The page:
ECS GeForce 9800 GTX+ Hydra Video Card Review

Introduction

ECS is very popular on the low-end segment, so we were really surprised to see this company launching a good high-end solution. The Hydra kit contains two GeForce 9800 GTX+ running at their default clock configuration and one Thermaltake BigWater 760is water cooler. The video cards come with the cold plates already assembled, so the only work you will have to do is to connect the hoses coming from BigWater to the video cards and fill the water tank with the coolant liquid that comes with the kit. We took an in-depth look at Hydra, check it out.

ECS Hydra GeForce 9800 GTX+Figure 1: ECS Hydra package.

ECS Hydra GeForce 9800 GTX+Figure 2: ECS Hydra components.

As we mentioned, the water cooler that comes with Hydra is a BigWater 760is, and we have already posted an article about this product. This water cooler uses two 5.25” bays and comes with everything pre-assembled: water tank, radiator, water pump, 120 mm fan and hoses. The only thing you will need to do is to install the hoses coming from the video cards and add liquid coolant, which comes with the kit. BigWater 760is has a potentiometer where you can control the fan speed – the fan glows blue when the system is turned on. On Thermaltake’s website you can find the complete specs for this water cooler.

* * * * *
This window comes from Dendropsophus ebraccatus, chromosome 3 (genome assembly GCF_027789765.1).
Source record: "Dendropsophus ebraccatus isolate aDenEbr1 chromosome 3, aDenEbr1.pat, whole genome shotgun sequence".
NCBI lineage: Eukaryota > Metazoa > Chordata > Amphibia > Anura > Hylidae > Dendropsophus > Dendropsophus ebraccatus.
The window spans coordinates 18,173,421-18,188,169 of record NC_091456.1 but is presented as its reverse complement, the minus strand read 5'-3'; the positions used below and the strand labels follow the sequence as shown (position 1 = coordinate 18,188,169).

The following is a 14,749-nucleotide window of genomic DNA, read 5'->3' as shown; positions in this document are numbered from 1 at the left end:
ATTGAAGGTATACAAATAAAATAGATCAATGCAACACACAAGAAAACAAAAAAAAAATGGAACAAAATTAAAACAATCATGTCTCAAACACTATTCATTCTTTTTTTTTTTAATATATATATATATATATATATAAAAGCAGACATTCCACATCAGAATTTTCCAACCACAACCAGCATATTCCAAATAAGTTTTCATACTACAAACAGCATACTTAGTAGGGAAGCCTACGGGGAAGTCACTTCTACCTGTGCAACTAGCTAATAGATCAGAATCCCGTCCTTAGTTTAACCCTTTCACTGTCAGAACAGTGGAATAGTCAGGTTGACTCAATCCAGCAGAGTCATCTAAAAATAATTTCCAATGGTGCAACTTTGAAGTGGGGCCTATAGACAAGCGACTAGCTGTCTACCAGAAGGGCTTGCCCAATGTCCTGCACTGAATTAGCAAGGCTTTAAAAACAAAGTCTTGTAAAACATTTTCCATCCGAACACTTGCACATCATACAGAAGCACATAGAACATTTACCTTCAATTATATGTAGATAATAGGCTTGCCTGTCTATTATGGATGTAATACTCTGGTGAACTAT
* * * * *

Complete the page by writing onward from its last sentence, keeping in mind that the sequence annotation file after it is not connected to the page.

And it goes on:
ECS Hydra GeForce 9800 GTX+Figure 3: BigWater 760is.

Each card comes with a copper coldplate already installed. This coldplate is also manufactured by Thermaltake, being called TMG ND 3 LCS (or CL-W0119). On top of the coldplate there is a transparent duct with a 60-mm fan, which glows blue when it is turned on. Full information about the coldplates can be found on Thermaltake’s website.

ECS Hydra GeForce 9800 GTX+Figure 4: One of the video cards that come with Hydra.

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Author: Gabriel Torres

Gabriel Torres is a Brazilian best-selling ICT expert, with 24 books published. He started his online career in 1996, when he launched Clube do Hardware, which is one of the oldest and largest websites about technology in Brazil. He created Hardware Secrets in 1999 to expand his knowledge outside his home country.

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